1. Current fuel cell cars cost an average of $1,000,000. This cost, in his words, "has gotta drop."

  2. Current materials cannot store enough hydrogen in a reasonable space to "give you the range people want."

  3. Hydrogen fuel is "wildly expensive." In his words "even hydrogen from dirty fossil fuels is two or three times more expensive than gasoline."

  4. The need for an entire new fueling infrastructure. He claims "someone's gonna have to build at least ten or twenty thousand hydrogen fueling stations, before anybody is going to be interested."

  5. Competing technologies will improve over time as well. "You have to hope and pray that the competitors in the marketplace don't get any better. Because right now the best car in the marketplace just got a lot better, the hybrid vehicle..."

Response from General Motors

General Motors (GM) has responded in a blog post entitled Who Ignored the Facts About the Electric Car? by Dave Barthmuss of their communications department. He claims not to have seen it, but attempts to rebut claims from it, as he understood them. He repeats GM's claims that, "despite the substantial investment of money and the enthusiastic fervor of a relatively small number of EV1 drivers including the filmmaker the EV1 proved far from a viable commercial success."

He submits it is "good news for electric car enthusiasts" that electric vehicle technology since the EV1 was still being used in two-mode hybrid, plug-in hybrid, and fuel cell vehicle programs.

Barthmuss also cites "GM's leadership" in flex-fuel vehicles development, hydrogen fuel cell technology, and their new "active fuel management" system which improving fuel economy, as reasons they feel they are "doing more than any other automaker to address the issues of oil dependence, fuel economy, and emissions from vehicles."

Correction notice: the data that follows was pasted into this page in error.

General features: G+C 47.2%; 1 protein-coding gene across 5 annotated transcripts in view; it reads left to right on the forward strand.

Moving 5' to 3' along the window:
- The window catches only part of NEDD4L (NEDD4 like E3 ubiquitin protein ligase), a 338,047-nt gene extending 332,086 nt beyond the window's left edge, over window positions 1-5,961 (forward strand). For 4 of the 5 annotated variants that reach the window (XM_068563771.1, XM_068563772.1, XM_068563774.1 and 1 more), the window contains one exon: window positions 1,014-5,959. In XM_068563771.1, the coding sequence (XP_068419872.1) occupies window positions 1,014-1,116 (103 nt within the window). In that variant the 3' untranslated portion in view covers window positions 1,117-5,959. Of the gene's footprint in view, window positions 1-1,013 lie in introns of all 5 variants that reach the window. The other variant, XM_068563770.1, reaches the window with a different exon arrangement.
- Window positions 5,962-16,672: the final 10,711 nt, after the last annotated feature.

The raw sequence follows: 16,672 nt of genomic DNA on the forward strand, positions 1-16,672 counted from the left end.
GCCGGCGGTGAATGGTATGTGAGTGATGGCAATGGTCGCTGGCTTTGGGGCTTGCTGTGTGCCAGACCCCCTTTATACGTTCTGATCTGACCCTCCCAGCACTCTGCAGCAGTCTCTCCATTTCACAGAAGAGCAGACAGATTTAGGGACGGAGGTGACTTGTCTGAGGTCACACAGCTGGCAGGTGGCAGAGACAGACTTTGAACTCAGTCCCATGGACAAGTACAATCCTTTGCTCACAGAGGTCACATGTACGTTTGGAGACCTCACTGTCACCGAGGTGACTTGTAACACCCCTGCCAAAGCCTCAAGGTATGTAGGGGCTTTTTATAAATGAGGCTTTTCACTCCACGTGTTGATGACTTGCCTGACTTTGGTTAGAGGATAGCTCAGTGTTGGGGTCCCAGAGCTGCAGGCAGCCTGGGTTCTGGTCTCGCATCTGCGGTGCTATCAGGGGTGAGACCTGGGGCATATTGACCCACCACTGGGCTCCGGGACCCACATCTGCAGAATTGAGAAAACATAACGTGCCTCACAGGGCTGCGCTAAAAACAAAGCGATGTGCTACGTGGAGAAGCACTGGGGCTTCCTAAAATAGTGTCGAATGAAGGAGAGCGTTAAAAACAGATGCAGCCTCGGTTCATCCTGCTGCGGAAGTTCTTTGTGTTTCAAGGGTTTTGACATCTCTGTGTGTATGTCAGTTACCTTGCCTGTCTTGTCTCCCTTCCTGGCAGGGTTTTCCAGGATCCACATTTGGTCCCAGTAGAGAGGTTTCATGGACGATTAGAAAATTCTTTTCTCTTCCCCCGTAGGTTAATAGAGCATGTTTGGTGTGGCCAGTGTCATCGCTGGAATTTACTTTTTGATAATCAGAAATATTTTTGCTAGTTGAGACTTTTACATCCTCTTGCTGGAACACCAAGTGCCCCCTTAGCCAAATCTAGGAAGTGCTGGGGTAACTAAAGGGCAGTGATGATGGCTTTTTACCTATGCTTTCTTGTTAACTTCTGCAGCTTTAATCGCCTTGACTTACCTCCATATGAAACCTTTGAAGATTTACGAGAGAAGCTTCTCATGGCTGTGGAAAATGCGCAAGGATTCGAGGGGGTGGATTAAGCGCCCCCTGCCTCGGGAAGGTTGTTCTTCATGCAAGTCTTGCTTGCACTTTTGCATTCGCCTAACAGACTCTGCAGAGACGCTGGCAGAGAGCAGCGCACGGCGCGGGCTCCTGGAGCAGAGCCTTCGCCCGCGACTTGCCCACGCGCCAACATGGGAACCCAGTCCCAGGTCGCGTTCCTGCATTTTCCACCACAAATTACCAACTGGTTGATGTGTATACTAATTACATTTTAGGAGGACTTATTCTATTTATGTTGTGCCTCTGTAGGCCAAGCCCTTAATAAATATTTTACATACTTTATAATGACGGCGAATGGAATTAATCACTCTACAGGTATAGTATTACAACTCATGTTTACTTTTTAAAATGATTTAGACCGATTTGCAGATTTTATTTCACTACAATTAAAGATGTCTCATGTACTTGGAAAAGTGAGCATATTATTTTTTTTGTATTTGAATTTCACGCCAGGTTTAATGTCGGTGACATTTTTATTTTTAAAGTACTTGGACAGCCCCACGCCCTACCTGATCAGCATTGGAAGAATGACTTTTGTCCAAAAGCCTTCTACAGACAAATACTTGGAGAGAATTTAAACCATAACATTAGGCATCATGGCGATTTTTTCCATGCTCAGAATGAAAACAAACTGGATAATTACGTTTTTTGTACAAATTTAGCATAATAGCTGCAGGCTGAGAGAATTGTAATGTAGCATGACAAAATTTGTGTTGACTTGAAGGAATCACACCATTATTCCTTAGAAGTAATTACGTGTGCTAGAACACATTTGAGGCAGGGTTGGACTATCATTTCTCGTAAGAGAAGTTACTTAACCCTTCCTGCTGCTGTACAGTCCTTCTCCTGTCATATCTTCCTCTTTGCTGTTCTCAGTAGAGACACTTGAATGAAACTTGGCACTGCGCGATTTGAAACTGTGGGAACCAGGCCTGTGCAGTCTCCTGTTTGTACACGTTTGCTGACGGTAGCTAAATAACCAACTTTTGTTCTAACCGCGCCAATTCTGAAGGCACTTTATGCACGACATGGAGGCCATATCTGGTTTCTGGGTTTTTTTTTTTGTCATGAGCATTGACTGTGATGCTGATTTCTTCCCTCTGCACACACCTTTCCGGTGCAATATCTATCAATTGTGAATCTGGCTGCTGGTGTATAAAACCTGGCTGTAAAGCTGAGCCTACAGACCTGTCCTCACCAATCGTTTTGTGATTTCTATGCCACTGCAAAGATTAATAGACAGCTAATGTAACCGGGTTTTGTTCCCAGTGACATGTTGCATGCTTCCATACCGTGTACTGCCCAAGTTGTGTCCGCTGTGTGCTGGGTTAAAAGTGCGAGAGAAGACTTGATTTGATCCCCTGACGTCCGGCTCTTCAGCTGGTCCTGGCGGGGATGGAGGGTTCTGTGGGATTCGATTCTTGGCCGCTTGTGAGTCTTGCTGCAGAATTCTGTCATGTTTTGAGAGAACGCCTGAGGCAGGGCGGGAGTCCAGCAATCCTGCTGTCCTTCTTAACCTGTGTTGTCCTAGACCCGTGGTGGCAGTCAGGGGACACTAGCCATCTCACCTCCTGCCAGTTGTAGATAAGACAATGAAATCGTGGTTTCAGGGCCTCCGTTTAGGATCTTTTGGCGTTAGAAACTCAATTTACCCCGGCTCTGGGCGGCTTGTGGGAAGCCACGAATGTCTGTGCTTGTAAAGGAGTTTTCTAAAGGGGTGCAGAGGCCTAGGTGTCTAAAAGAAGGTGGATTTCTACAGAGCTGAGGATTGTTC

Responding to the film's harsh criticisms for discontinuing the EV1, he outlines GM's reasons for doing so, implying that GM did so because of poor consumer demand despite "significant sums (spent) on marketing and incentives develop a mass market for it," and inadequate support from parts suppliers, which would have made "future repair and safety of the vehicles difficult to nearly impossible." He also expressed that, "no other major automotive manufacturer is producing a pure electric vehicle for use on public roads and highways."

Lastly, Barthmuss personally regretted the way the decision not to sell EV1s was handled, but stated that GM also discontinued it because they would no longer be able to repair it or "guarantee it could be operated safely over the long term."

The film won 2006 Mountain Film (Telluride) Special Jury Prize, Canberra International Film Festival Audience Award, and also nominated for Best Documentary in 2006 Environmental Media Awards, Best Documentary in Writers Guild of America, 2007 Broadcast Film Critics Association Best Documentary Feature.


Some information extracted from Wikipedia, the free encyclopedia: Text is available under the Creative Commons Attribution-ShareAlike License; additional terms may apply. See Terms of Use for details.

  About Us | Contact | Submissions | Privacy | Advertise | Site Map
Copyright 1998-2010 by
Amish Pleasures, Inc. All rights reserved.